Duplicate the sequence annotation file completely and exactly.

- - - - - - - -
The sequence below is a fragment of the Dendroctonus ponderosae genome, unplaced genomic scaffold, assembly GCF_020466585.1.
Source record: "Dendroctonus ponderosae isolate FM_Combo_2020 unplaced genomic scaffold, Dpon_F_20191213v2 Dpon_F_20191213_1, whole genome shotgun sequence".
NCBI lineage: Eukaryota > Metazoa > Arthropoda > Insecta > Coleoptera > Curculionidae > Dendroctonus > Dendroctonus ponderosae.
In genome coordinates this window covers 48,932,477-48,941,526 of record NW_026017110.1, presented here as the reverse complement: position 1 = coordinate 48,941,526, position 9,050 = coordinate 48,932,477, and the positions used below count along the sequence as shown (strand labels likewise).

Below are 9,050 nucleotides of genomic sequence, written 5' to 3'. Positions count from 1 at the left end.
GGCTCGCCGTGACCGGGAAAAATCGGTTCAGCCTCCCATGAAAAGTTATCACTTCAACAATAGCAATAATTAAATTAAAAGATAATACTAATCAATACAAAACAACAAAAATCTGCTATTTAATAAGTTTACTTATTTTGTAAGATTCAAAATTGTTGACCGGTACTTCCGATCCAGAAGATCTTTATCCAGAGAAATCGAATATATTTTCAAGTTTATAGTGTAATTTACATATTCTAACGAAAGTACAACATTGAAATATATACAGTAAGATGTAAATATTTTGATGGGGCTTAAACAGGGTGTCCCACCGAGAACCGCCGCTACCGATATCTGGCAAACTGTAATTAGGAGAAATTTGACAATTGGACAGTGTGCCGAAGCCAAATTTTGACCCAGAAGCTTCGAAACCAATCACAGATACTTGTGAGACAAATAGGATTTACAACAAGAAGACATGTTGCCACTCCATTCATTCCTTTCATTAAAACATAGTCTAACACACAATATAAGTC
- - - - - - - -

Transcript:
The sequence below is a fragment of the Dendroctonus ponderosae genome, unplaced genomic scaffold, assembly GCF_020466585.1.
Source record: "Dendroctonus ponderosae isolate FM_Combo_2020 unplaced genomic scaffold, Dpon_F_20191213v2 Dpon_F_20191213_1, whole genome shotgun sequence".
NCBI lineage: Eukaryota > Metazoa > Arthropoda > Insecta > Coleoptera > Curculionidae > Dendroctonus > Dendroctonus ponderosae.
In genome coordinates this window covers 48,932,477-48,941,526 of record NW_026017110.1, presented here as the reverse complement: position 1 = coordinate 48,941,526, position 9,050 = coordinate 48,932,477, and the positions used below count along the sequence as shown (strand labels likewise).

Below are 9,050 nucleotides of genomic sequence, written 5' to 3'. Positions count from 1 at the left end.
GGCTCGCCGTGACCGGGAAAAATCGGTTCAGCCTCCCATGAAAAGTTATCACTTCAACAATAGCAATAATTAAATTAAAAGATAATACTAATCAATACAAAACAACAAAAATCTGCTATTTAATAAGTTTACTTATTTTGTAAGATTCAAAATTGTTGACCGGTACTTCCGATCCAGAAGATCTTTATCCAGAGAAATCGAATATATTTTCAAGTTTATAGTGTAATTTACATATTCTAACGAAAGTACAACATTGAAATATATACAGTAAGATGTAAATATTTTGATGGGGCTTAAACAGGGTGTCCCACCGAGAACCGCCGCTACCGATATCTGGCAAACTGTAATTAGGAGAAATTTGACAATTGGACAGTGTGCCGAAGCCAAATTTTGACCCAGAAGCTTCGAAACCAATCACAGATACTTGTGAGACAAATAGGATTTACAACAAGAAGACATGTTGCCACTCCATTCATTCCTTTCATTAAAACATAGTCTAACACACAATATAAGTC